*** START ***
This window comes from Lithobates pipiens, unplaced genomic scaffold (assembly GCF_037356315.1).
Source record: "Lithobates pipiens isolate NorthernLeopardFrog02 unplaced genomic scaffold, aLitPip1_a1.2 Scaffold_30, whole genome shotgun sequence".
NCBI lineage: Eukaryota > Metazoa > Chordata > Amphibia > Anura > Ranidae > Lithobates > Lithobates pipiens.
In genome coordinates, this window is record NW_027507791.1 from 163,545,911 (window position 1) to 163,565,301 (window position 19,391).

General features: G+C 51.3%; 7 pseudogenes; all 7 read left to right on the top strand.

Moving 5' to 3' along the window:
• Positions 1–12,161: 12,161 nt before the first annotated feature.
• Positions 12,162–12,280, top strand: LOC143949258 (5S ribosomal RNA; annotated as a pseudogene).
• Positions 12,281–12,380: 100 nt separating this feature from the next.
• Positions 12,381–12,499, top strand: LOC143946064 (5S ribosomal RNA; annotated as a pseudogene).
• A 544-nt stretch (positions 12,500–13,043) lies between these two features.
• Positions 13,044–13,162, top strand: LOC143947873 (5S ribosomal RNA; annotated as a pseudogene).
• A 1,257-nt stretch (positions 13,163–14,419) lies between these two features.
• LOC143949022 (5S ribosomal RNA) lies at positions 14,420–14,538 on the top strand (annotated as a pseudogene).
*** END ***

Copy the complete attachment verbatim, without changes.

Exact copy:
This window comes from Lithobates pipiens, unplaced genomic scaffold (assembly GCF_037356315.1).
Source record: "Lithobates pipiens isolate NorthernLeopardFrog02 unplaced genomic scaffold, aLitPip1_a1.2 Scaffold_30, whole genome shotgun sequence".
NCBI lineage: Eukaryota > Metazoa > Chordata > Amphibia > Anura > Ranidae > Lithobates > Lithobates pipiens.
In genome coordinates, this window is record NW_027507791.1 from 163,545,911 (window position 1) to 163,565,301 (window position 19,391).

General features: G+C 51.3%; 7 pseudogenes; all 7 read left to right on the top strand.

Moving 5' to 3' along the window:
• Positions 1–12,161: 12,161 nt before the first annotated feature.
• Positions 12,162–12,280, top strand: LOC143949258 (5S ribosomal RNA; annotated as a pseudogene).
• Positions 12,281–12,380: 100 nt separating this feature from the next.
• Positions 12,381–12,499, top strand: LOC143946064 (5S ribosomal RNA; annotated as a pseudogene).
• A 544-nt stretch (positions 12,500–13,043) lies between these two features.
• Positions 13,044–13,162, top strand: LOC143947873 (5S ribosomal RNA; annotated as a pseudogene).
• A 1,257-nt stretch (positions 13,163–14,419) lies between these two features.
• LOC143949022 (5S ribosomal RNA) lies at positions 14,420–14,538 on the top strand (annotated as a pseudogene).